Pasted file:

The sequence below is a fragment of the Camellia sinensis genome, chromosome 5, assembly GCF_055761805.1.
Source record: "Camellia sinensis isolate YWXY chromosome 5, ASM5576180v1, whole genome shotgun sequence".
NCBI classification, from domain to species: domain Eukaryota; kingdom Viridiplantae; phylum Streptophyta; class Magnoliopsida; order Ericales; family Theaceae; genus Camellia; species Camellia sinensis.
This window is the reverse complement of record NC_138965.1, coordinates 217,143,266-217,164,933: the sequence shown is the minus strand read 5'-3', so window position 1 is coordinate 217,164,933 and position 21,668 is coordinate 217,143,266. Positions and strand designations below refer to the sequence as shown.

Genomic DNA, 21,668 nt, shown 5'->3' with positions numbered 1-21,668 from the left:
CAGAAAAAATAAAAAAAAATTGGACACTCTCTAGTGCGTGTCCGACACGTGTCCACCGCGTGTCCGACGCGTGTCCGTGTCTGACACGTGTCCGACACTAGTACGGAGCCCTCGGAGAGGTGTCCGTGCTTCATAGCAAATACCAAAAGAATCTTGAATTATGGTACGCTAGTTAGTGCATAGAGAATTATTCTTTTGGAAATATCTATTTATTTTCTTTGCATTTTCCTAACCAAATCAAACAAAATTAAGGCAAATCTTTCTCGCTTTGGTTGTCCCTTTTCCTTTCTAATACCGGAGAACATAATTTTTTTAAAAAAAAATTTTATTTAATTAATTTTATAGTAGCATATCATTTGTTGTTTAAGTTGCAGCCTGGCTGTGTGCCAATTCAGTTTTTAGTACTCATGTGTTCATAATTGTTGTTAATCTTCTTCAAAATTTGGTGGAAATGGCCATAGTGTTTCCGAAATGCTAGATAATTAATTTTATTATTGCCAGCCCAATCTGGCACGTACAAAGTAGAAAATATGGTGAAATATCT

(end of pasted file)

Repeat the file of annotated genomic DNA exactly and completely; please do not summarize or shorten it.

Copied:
The sequence below is a fragment of the Camellia sinensis genome, chromosome 5, assembly GCF_055761805.1.
Source record: "Camellia sinensis isolate YWXY chromosome 5, ASM5576180v1, whole genome shotgun sequence".
NCBI classification, from domain to species: domain Eukaryota; kingdom Viridiplantae; phylum Streptophyta; class Magnoliopsida; order Ericales; family Theaceae; genus Camellia; species Camellia sinensis.
This window is the reverse complement of record NC_138965.1, coordinates 217,143,266-217,164,933: the sequence shown is the minus strand read 5'-3', so window position 1 is coordinate 217,164,933 and position 21,668 is coordinate 217,143,266. Positions and strand designations below refer to the sequence as shown.

Genomic DNA, 21,668 nt, shown 5'->3' with positions numbered 1-21,668 from the left:
CAGAAAAAATAAAAAAAAATTGGACACTCTCTAGTGCGTGTCCGACACGTGTCCACCGCGTGTCCGACGCGTGTCCGTGTCTGACACGTGTCCGACACTAGTACGGAGCCCTCGGAGAGGTGTCCGTGCTTCATAGCAAATACCAAAAGAATCTTGAATTATGGTACGCTAGTTAGTGCATAGAGAATTATTCTTTTGGAAATATCTATTTATTTTCTTTGCATTTTCCTAACCAAATCAAACAAAATTAAGGCAAATCTTTCTCGCTTTGGTTGTCCCTTTTCCTTTCTAATACCGGAGAACATAATTTTTTTAAAAAAAAATTTTATTTAATTAATTTTATAGTAGCATATCATTTGTTGTTTAAGTTGCAGCCTGGCTGTGTGCCAATTCAGTTTTTAGTACTCATGTGTTCATAATTGTTGTTAATCTTCTTCAAAATTTGGTGGAAATGGCCATAGTGTTTCCGAAATGCTAGATAATTAATTTTATTATTGCCAGCCCAATCTGGCACGTACAAAGTAGAAAATATGGTGAAATATCT